HP Inc. and United Airlines Inc. employees are suing the companies and Fidelity for alleged fiduciary breaches relating to Fidelity's management of float income in the companies' 401(k) plans.
Float income is money earned from interest-bearing accounts used temporarily by 401(k) plans before plan assets are disbursed when participants move assets among investment options.
According to the lawsuit filed last week in U.S. District Court in San Jose, Calif., “all of the cash generated as a result of plan operations — employer and employee contributions, loan repayments and sales of securities owned by a plan — should belong to the plan and be held in trust by or for the benefit of the plan.”
However, Fidelity, the plans' trustee and record keeper, diverted that cash for its “exclusive use and control for which the plans received no compensation or discernable benefit,” the lawsuit argues.
The lawsuit adds that HP and United Airlines violated their fiduciary duties by failing to catch Fidelity's alleged misconduct.
Last month, a Boston federal appeals court upheld a lower court's dismissal of similar complaints against Fidelity by participants in seven other 401(k) plans. In another suit, Tussey vs. ABB Inc., Fidelity prevailed against similar claims.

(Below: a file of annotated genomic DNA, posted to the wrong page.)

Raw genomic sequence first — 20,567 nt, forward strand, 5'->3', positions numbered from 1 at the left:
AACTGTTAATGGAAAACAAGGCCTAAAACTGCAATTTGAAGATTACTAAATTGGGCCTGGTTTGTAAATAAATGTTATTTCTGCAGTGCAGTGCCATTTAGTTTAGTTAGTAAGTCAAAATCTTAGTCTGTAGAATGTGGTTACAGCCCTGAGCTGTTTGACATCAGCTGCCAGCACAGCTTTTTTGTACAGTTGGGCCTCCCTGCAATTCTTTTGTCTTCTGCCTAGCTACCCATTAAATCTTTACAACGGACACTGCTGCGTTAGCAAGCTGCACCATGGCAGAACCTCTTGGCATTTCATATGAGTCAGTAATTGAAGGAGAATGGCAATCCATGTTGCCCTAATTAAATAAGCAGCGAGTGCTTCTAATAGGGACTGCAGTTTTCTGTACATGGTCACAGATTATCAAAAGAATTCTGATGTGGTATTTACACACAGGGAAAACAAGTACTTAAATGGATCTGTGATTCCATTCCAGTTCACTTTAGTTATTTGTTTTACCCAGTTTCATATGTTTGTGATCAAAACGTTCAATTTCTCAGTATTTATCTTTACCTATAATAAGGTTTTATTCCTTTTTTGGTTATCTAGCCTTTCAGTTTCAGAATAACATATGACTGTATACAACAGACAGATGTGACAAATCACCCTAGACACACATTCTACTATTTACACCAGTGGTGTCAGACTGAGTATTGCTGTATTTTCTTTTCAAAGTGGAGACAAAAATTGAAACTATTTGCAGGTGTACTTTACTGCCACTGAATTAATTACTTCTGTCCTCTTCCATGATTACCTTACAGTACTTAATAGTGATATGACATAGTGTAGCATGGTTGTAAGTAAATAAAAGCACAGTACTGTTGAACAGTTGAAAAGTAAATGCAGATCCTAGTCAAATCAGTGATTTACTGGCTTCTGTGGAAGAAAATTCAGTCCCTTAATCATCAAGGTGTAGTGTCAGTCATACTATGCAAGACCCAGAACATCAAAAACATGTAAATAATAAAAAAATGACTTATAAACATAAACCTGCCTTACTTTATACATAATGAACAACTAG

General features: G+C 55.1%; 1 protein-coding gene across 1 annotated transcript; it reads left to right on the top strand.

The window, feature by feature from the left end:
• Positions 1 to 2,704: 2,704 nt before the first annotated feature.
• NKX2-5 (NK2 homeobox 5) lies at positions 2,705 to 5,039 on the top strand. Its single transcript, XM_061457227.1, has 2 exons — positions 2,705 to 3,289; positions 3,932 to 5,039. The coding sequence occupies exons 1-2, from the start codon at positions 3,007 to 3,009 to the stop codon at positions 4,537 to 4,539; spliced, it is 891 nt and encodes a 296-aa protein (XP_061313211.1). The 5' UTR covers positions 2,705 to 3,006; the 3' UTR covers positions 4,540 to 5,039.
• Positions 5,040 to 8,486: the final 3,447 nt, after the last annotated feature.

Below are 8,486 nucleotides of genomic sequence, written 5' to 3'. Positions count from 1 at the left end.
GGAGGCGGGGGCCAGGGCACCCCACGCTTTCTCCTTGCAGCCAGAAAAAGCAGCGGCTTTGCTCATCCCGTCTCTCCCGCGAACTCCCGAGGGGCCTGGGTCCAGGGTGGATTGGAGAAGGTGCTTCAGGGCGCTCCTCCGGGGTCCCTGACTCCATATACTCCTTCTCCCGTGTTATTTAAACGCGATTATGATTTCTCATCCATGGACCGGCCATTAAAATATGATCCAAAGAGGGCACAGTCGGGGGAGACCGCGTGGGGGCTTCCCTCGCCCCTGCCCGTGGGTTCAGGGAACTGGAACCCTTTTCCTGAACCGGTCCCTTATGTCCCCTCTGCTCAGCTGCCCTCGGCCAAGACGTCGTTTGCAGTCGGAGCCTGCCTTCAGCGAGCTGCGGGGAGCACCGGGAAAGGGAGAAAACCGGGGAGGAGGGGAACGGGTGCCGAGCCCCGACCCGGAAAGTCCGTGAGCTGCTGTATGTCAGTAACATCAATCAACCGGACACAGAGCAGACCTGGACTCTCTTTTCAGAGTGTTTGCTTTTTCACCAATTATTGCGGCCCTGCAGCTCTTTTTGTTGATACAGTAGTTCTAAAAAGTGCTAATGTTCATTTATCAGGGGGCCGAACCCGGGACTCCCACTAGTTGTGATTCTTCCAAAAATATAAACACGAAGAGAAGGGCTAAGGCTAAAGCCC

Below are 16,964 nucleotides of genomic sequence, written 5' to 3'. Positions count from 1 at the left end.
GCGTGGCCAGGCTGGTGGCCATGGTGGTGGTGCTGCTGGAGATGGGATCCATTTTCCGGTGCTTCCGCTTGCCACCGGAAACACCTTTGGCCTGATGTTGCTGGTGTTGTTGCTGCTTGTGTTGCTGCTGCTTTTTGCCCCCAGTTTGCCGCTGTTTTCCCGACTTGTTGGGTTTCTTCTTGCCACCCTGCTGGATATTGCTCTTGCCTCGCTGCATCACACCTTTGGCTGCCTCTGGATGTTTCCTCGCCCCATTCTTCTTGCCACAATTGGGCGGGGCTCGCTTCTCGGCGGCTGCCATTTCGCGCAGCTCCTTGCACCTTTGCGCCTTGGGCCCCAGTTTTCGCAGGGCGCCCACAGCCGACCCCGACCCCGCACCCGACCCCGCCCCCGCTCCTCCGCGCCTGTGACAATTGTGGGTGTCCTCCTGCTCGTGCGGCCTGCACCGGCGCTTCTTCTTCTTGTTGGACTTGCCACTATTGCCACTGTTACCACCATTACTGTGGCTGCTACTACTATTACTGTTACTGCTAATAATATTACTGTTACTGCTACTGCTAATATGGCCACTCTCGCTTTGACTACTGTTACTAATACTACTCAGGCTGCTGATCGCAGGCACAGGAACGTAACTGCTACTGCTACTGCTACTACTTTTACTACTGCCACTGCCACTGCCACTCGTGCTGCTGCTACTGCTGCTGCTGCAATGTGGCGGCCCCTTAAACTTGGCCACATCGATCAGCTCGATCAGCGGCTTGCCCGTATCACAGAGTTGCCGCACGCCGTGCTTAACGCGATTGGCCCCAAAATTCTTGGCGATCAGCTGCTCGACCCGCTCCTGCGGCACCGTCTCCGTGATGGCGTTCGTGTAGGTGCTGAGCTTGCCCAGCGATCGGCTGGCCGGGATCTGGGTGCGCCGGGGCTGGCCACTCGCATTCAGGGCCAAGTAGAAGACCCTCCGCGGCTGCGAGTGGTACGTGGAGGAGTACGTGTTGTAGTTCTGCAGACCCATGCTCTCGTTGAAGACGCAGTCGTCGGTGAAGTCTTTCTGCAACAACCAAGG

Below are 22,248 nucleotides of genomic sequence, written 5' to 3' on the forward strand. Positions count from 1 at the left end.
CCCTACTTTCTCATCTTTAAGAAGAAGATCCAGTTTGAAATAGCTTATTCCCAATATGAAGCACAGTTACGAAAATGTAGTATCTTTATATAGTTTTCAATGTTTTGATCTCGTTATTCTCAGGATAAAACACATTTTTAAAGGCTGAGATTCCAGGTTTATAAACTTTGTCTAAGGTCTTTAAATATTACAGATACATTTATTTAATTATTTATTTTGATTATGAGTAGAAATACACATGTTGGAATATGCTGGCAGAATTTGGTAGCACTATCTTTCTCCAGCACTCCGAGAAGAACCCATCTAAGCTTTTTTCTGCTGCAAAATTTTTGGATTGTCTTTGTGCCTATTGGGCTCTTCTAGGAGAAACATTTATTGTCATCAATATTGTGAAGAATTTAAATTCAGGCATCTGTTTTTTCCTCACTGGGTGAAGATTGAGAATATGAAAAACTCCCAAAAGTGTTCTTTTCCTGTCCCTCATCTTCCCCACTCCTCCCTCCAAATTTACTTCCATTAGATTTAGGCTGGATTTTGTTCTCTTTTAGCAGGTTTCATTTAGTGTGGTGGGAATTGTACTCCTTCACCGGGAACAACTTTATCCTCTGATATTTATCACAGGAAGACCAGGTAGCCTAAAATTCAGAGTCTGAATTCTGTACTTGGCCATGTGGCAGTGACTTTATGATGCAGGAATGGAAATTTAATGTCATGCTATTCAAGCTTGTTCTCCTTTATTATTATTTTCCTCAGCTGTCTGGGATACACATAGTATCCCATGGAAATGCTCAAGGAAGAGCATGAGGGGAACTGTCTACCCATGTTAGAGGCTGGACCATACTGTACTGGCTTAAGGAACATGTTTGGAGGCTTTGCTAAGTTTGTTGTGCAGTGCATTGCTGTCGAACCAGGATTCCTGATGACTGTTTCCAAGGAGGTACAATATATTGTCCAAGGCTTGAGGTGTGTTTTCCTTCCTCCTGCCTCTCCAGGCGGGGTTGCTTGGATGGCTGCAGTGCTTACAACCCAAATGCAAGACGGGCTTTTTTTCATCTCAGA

The Hewlett-Packard 401(k) Plan had $17.8 billion in assets as of Dec. 31, 2014, and the United Airlines Ground Employee 401(k) Plan had $2.2 billion in assets as of Dec. 31, 2015, according to their most recent Form 5500s.
Fidelity believes last week's lawsuit is “without merit” and intends to “defend against it vigorously,” said a Fidelity spokesman in an e-mail. “We believe that the practice at issue in this lawsuit is consistent with the law and fair to all parties. Fidelity has prevailed in two similar cases, and in both cases the courts rejected these same claims as unfounded. This new attempt to assert the same claims is equally baseless.”
Spokesmen HP and United Airlines could not immediately be reached for comment.